German preparations for an invasion were based on a notion of canal barges laden with troops being towed across the Channel to England.

It had the look more of a great bluff than an impending threat.

Meanwhile, Hitler, who was an admirer of the British Empire, had made a number of peace offers, none of which envisaged German control of Britain.

It was Kevin Myers, writing in your pages only a few years ago, who stated that popular beliefs about Hitler's intentions towards Britain were based on myths created by Churchill.

Tim O'Sullivan,

Drumcondra, Dublin 9

No wonder Coalition is sinking

Hemingway wrote that the best way to find out if you can trust someone is to actually trust someone. To say that the Government is sinking fast is no understatement, given the total and abject collapse of Labour's vote in recent polls.

Could it be due to the Irish Water fiasco, where deadlines were given and the citizens of this State in their majority - as confirmed by both the Government itself and to a greater degree by Eurostat - refused to sign away their ownership of our most natural and precious of natural resources?

Could it be that the Government has had crisis after crisis without any apparent censure for those who have clearly profited from wrongdoing?

Could it be that people took Enda Kenny and others at their word at the last election?

Could it be due to the ire of pensioners, who read that the Government intends to give them a whopping €5 a week, if it can, having already secured a very generous €40 a week for Bertie Ahern and other boom-time politicians who failed to keep an eye on the banks?

Could it be due to the disgraceful performance by the 'pro-EU and run-by-the-ECB' politicians seeking to over-ride the sovereign wishes of the Greek people?

Could it be due to the failure of this Government to get the compensation due to innocent victims of the darker forces in the Catholic Church ?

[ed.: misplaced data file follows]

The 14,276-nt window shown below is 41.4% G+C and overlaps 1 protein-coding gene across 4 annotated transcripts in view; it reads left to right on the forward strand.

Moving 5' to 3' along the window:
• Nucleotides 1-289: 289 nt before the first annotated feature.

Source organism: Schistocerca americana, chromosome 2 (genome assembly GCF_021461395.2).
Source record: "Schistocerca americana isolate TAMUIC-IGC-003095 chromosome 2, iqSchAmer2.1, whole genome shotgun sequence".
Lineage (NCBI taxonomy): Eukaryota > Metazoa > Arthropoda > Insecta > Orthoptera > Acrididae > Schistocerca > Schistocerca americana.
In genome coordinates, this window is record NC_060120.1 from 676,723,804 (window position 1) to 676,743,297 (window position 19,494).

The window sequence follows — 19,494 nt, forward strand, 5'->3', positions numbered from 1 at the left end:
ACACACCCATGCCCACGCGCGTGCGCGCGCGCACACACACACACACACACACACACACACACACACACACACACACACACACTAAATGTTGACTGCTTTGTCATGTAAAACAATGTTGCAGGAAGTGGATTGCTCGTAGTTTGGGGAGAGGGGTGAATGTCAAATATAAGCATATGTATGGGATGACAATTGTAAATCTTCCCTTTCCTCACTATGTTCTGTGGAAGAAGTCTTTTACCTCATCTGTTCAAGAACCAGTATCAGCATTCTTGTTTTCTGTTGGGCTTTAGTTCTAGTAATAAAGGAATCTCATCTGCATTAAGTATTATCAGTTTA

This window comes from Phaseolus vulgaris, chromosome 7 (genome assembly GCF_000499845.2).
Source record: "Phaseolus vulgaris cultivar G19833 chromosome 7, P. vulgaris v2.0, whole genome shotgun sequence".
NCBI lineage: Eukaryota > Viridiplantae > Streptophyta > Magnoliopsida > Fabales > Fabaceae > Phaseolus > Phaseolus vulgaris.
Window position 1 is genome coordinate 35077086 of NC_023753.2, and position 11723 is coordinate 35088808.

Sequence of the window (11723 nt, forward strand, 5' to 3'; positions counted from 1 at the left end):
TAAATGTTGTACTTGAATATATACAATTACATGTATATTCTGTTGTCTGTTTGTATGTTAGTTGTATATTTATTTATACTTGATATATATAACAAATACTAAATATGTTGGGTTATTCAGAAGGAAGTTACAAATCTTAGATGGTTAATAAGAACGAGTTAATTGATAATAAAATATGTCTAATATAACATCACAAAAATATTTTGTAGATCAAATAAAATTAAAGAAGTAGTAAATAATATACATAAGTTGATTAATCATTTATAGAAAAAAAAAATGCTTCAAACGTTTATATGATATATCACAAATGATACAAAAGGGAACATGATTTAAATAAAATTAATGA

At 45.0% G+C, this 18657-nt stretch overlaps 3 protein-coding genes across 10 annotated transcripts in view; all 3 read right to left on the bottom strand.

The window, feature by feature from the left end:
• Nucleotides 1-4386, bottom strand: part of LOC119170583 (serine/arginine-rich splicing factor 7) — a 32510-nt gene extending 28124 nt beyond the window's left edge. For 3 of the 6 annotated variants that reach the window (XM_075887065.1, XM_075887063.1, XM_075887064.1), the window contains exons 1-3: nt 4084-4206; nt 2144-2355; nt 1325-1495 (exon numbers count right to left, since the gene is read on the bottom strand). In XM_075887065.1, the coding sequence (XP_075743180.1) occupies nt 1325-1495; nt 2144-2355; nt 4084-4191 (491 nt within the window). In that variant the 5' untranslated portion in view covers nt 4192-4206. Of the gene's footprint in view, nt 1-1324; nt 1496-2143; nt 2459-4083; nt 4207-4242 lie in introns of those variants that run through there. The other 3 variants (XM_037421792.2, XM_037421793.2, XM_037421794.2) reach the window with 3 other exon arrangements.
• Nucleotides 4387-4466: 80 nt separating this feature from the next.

It could be a lot of things I suppose - couldn't it?

It seems that Enda and Co are gathering momentum - in the wrong direction as far as he and his colleagues might see it - but not necessarily as the sons and daughters of Eire would.

Dermot Ryan

Attymon, Athenry, Co Galway.

Fair play for the diaspora

Eamon Delany (Irish Independent, August 20) referred to the diaspora as a rich resource and not just a cash cow to be exploited by the powers that be when Irish-Americans and others holiday amongst us.

Many of those fine, young, well-educated people who left our shores during the height of the recession to find work in foreign lands are beginning to wonder if and when they return will they also be treated as cash cows by banks, insurance companies, financial institutions etc in the wake of no clear government policy to attract them home to the land of their birth.

On 'Morning Ireland' recently, Minister for the Diaspora Jimmy Deenihan was asked about voting rights for Irish emigrants and he said it was unlikely to be looked at during the Government's term.

It is unfortunate that there is no clear government policy at present that gives incentive to the diaspora to vote or return home.

Tom Towey

Cloonacool, Co Sligo

Irish Independent